Since the Reagan and Thatcher revolutions of the 1980s, there has been little consensus on what welfare ought to do or how it ought to function. At the same time, post-Wall continental Europe searches for a "third way" between state-planned socialism and laissez-faire capitalism. In Reflexive Democracy, Kevin Olson takes on this contemporary conceptual crisis. He calls for a "political turn" in considerations of the welfare state, arguing that it should no longer be understood in primarily economic terms—as a redistributive and regulatory mechanism—but in political terms, as a means of living up to deep-seated values of political equality. Drawing on arguments by T. H. Marshall and Jürgen Habermas, Olson proposes a conception of political equality as the normative basis of the welfare state. He argues that there are inextricable connections between democracy and welfare: the welfare state both promotes political equality and depends on it for its own political legitimacy. The paradox of political equality as a precondition for political equality is best solved, Olson argues, by guaranteeing citizens the means for equal participation. This is a reflexive conception of democracy, in which democratic politics circles back to sustain the conditions of equality that make it possible.
This view, Olson writes, is meant not to replace traditional economic concerns but to reveal deep interconnections between democratic equality and economic justice. It counters paternalistic ideas of welfare reform by focusing on citizen participation. This conception moves beyond simple equality in the possession of goods and resources to propose a rich, materially grounded conception of democratic equality.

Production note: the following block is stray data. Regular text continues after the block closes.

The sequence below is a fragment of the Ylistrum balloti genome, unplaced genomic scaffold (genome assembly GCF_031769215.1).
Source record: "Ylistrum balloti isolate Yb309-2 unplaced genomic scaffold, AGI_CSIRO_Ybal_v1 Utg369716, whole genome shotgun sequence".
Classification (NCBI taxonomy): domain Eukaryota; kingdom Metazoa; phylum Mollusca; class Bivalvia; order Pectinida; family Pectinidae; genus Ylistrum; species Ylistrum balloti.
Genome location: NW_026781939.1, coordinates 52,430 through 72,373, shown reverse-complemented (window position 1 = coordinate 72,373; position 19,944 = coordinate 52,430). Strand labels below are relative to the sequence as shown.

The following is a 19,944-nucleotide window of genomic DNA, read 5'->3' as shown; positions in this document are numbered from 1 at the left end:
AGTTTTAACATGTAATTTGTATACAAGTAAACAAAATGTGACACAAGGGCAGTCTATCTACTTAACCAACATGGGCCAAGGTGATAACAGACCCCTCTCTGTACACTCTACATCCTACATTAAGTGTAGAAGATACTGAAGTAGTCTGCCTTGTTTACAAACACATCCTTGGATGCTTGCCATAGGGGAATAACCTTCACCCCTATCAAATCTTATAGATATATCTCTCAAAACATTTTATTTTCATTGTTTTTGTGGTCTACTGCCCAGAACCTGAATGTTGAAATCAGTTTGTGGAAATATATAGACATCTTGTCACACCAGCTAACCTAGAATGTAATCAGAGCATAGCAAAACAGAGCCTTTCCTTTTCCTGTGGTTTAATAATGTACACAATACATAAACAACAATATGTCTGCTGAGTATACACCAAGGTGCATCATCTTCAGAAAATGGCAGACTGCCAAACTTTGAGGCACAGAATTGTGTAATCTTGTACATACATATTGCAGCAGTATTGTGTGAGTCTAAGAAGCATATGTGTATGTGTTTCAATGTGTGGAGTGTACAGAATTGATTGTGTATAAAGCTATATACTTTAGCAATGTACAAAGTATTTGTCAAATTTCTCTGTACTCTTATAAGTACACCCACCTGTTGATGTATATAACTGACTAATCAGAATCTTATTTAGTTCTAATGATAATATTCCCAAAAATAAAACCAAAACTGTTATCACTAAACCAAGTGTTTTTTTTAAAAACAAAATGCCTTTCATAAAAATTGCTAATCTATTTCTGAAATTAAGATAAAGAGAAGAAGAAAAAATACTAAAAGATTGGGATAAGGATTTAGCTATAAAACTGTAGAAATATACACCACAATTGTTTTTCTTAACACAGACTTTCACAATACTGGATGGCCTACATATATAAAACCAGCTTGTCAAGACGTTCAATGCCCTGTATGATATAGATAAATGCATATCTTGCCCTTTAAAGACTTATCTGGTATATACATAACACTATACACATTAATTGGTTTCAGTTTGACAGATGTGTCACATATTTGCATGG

About the Author
Kevin Olson is Assistant Professor of Political Science at the University of California, Irvine.
"In Reflexive Democracy, Kevin Olson provides a much-needed democratic justification of the welfare state. It is an important contribution not only to debates about welfare and citizenship, but also to the theory of capability equality and deliberative democracy."
—James Bohman, Danforth Professor of Philosophy, Saint Louis University
"In the face of the assault on the welfare state, the call has gone out for its justification. In Reflexive Democracy, Kevin Olson provides a thoughtful, literate, and powerfully persuasive response: the welfare state does not perpetuate a vicious cycle of poverty; instead, it initiates a virtuous cycle of enablement, making it essential for the preservation of an inclusive democracy. The defense of the welfare state this book so eloquently articulates is a major statement that enriches our public discourse in desperately needed ways."
—Sanford Schram, Graduate School of Social Work and Social Research, Bryn Mawr College